In short, the Eurozone crisis is the focal point and weak link today in a global economic crisis that did not end in 2009 with the temporary stabilization (not recovery) of the US economy following the banking crash of 2008. U.S. policies since 2009, moreover, have not cured the global economic cancer. They have only temporarily succeeded in suspending the US economy in a state of temporary economic remission. Furthermore, U.S. policies since 2009 have permitted the economic cancer to metastasize to Europe, where today it continues to grow.
Background to the Eurozone Crisis
With the eruption of economic problems in the ‘euro periphery’ economies (e.g. Greece, Portugal, Spain, Ireland, etc.) circa 2009-10, the EZ crisis was initially represented in the press largely as a sovereign debt crisis—i.e. where governments in the euro periphery—Greece, Portugal, Ireland, Spain, etc.—had taken on too much debt. Economies in the euro periphery were thus experiencing a ‘Sovereign debt crisis’ due to their inability to repay principal and interest on prior incurred debt that grew too large and/or too expensive to repay in full and/or on time out of normal government income flows—i.e. from government tax revenue receipts.
But behind the appearance of the sovereign debt crisis has always been a maturing banking crisis—awareness of which only coming to the fore in the press over the past year as a result of a series of banking sector events that will be described shortly. The banking crisis has therefore always been a mirror reflection of the sovereign debt crisis. It is the flip side of the coin of the sovereign debt problem.
In order to avoid default on their debt—i.e. avoid failure to pay in full and on time—Euro periphery governments since 2009 have chosen to respond with the following policy alternatives: (1) borrow more debt to meet payments on the old debt; (2) restructure the old debt (reduce principal levels, change terms of payment, etc.) to enable existing tax revenues to cover debt payments in the future; or (3) introduce ‘austerity’ measures to supplement inadequate tax revenues. Austerity measures include raising taxes, reducing government spending, and selling off government (national) assets and properties. Austerity measures are designed in theory to raise governments’ income in order to help make interest debt payments coming due. In practice, all three alternatives tend to occur simutaneously for a government facing default on debt payments.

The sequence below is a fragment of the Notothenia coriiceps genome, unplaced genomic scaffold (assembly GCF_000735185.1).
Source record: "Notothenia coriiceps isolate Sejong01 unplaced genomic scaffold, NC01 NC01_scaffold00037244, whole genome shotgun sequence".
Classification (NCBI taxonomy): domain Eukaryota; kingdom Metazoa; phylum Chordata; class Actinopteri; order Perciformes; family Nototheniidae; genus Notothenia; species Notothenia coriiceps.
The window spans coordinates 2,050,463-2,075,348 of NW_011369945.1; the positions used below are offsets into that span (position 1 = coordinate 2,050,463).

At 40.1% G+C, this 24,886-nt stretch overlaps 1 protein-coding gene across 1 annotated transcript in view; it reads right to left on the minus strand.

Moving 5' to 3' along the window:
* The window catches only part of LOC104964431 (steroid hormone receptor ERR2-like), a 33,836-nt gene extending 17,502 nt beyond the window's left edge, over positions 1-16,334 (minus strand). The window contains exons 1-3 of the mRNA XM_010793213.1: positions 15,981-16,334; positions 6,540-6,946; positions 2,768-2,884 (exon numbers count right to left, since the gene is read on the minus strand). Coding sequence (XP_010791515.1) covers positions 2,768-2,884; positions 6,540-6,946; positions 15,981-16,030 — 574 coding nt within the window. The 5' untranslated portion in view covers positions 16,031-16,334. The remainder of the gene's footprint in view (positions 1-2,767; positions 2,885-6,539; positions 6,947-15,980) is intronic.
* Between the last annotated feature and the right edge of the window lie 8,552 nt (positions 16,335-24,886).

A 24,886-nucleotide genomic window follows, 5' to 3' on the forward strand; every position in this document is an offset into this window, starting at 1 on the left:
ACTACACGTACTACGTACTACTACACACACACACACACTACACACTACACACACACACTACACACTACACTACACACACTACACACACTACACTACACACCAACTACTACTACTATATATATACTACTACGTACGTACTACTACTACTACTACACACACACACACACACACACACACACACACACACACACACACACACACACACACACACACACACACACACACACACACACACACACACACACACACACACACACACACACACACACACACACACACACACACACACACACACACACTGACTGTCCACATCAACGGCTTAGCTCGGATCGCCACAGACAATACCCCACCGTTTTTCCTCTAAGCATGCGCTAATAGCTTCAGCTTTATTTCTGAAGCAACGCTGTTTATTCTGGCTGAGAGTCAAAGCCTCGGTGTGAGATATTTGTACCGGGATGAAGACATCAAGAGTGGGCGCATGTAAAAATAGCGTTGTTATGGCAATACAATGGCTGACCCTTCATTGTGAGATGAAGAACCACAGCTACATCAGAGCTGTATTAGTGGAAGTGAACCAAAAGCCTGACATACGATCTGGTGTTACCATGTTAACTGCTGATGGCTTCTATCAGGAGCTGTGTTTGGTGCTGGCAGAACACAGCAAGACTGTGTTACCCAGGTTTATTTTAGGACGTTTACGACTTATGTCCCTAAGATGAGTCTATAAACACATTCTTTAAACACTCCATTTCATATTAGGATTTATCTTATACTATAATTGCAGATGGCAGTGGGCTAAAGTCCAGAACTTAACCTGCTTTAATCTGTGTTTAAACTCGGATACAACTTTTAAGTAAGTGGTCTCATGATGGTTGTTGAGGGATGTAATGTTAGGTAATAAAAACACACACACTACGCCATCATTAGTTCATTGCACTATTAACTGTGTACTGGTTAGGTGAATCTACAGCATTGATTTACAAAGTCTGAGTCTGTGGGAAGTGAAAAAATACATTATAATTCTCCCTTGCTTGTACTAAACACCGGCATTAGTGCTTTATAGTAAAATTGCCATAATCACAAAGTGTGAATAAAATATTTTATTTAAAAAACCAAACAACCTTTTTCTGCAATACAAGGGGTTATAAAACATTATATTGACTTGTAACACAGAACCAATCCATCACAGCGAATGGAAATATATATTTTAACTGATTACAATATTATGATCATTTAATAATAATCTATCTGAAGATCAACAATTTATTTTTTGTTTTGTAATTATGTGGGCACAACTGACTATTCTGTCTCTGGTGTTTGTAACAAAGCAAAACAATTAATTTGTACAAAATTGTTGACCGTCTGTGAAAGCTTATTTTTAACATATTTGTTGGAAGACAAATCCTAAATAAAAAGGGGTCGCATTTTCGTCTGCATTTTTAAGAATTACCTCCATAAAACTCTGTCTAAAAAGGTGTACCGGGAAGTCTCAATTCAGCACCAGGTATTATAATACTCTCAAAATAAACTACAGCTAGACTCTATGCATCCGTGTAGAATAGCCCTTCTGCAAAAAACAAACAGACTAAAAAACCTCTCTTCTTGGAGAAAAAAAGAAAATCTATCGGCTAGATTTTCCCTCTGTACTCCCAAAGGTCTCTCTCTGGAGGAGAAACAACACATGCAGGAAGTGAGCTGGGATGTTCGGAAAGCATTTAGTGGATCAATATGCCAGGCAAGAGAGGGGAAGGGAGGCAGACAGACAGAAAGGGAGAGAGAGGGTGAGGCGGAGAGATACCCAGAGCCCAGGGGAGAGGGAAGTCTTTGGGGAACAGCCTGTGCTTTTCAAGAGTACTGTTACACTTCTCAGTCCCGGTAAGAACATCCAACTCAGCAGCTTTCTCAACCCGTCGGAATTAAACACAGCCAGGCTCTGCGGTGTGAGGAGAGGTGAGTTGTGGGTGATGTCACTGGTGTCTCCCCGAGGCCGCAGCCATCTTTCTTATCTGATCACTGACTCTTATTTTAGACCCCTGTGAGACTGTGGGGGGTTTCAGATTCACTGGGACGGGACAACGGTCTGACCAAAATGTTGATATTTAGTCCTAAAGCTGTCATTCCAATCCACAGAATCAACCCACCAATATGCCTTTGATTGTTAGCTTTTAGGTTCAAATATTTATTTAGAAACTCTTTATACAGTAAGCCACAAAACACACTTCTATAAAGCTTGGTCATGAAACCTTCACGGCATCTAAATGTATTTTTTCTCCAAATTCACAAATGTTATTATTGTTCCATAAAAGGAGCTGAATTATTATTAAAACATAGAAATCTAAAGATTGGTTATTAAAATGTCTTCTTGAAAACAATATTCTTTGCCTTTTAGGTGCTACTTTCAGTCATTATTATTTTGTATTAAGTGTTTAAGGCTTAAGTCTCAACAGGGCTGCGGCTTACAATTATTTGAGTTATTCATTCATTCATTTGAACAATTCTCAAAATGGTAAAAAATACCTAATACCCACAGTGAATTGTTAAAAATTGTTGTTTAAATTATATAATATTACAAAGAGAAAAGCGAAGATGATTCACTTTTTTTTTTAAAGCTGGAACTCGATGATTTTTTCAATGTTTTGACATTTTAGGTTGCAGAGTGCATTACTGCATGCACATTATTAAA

Lenders who would issue additional loans to a sovereign government unable to make its debt payments insist the sovereign, in order to make debt payments in the future, raise sufficient government cash flow by reducing government spending, raising taxes, or by selling off public assets (i.e. austerity). Similarly for those lenders who would, instead of issuing new additional loans, restructure existing debt that hasn’t been paid. Raising government cash flow by means of austerity is thus accompanied by reducing some debt principal and/or by changing terms of repayment to something less onerous for the borrower (the periphery government). In practice, some combination of additional loans and debt restructuring typically occurs, combined with some mix of the three forms of austerity policies (i.e. government spending cuts, tax hikes, government property sales).
What the foregoing scenarios all describe, however, is that debt is always a two-way street. It takes two to dance a sovereign debt tango—i.e. a borrower (sovereign government) and a lender. So who are the lenders who issue the credit and loans to sovereign borrowers that become the sovereign debt? First and foremost, it is Eurozone banks, and specifically the northern European ‘core’ banks, that loan to the periphery governments.
Bank to peripheral government lending may be direct, but most often occurs jointly with core banks participating with banks in the periphery economies. But government debt is not just composed of direct bank to government loans. When the sovereign debt crisis appreciably worsens, other Eurozone governments also loan to those periphery governments accumulating debt. This government to government lending occurs to ensure ‘their’ northern core banks continue to get paid on their prior loans to the periphery governments. So debt may be government to government in origin, as well as bank to government.
As government debt repayment difficulties deteriorate still further, at some point core government lenders decide it is better to ‘amortize’ the need for further loans to indebted periphery governments. At that point pan-Eurozone rescue funds are created to further provide loans for purposes of sovereign debt refinancing. In the case of the EZ there are two supranational bailout funds: the European Financial Stability Fund (EFSF) and the still not yet formally or fully approved European Stability Mechanism (ESM) designed to supplement the EFSF. The EFSF and ESM together have mustered about $1 trillion for sovereign debt rescues—an amount that is totally inadequate today for the deepening Eurozone periphery Sovereign Debt crisis.